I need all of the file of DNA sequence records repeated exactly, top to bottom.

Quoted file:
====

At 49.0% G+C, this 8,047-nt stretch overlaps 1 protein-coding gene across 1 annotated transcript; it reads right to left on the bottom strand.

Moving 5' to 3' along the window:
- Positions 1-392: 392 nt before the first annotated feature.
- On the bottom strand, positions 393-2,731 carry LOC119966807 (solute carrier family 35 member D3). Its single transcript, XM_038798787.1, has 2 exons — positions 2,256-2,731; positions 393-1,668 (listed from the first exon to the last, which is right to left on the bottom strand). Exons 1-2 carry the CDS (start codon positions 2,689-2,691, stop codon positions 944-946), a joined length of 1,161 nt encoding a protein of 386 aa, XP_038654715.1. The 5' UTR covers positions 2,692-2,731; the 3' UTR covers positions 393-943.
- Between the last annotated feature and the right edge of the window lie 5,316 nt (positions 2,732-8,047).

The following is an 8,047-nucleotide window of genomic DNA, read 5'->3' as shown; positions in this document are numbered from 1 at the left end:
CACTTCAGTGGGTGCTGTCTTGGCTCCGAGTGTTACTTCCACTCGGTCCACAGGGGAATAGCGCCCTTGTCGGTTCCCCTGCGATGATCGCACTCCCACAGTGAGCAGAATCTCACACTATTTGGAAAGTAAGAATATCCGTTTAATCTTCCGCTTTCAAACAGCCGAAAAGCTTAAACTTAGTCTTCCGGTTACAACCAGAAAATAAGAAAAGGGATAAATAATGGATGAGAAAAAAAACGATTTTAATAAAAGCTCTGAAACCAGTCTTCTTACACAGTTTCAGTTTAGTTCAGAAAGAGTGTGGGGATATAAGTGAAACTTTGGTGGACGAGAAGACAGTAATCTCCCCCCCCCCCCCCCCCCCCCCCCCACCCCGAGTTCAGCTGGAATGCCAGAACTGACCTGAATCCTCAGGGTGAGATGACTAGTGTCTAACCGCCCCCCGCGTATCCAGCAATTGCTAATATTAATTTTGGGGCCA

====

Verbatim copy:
At 49.0% G+C, this 8,047-nt stretch overlaps 1 protein-coding gene across 1 annotated transcript; it reads right to left on the bottom strand.

Moving 5' to 3' along the window:
- Positions 1-392: 392 nt before the first annotated feature.
- On the bottom strand, positions 393-2,731 carry LOC119966807 (solute carrier family 35 member D3). Its single transcript, XM_038798787.1, has 2 exons — positions 2,256-2,731; positions 393-1,668 (listed from the first exon to the last, which is right to left on the bottom strand). Exons 1-2 carry the CDS (start codon positions 2,689-2,691, stop codon positions 944-946), a joined length of 1,161 nt encoding a protein of 386 aa, XP_038654715.1. The 5' UTR covers positions 2,692-2,731; the 3' UTR covers positions 393-943.
- Between the last annotated feature and the right edge of the window lie 5,316 nt (positions 2,732-8,047).

The following is an 8,047-nucleotide window of genomic DNA, read 5'->3' as shown; positions in this document are numbered from 1 at the left end:
CACTTCAGTGGGTGCTGTCTTGGCTCCGAGTGTTACTTCCACTCGGTCCACAGGGGAATAGCGCCCTTGTCGGTTCCCCTGCGATGATCGCACTCCCACAGTGAGCAGAATCTCACACTATTTGGAAAGTAAGAATATCCGTTTAATCTTCCGCTTTCAAACAGCCGAAAAGCTTAAACTTAGTCTTCCGGTTACAACCAGAAAATAAGAAAAGGGATAAATAATGGATGAGAAAAAAAACGATTTTAATAAAAGCTCTGAAACCAGTCTTCTTACACAGTTTCAGTTTAGTTCAGAAAGAGTGTGGGGATATAAGTGAAACTTTGGTGGACGAGAAGACAGTAATCTCCCCCCCCCCCCCCCCCCCCCCCCCACCCCGAGTTCAGCTGGAATGCCAGAACTGACCTGAATCCTCAGGGTGAGATGACTAGTGTCTAACCGCCCCCCGCGTATCCAGCAATTGCTAATATTAATTTTGGGGCCA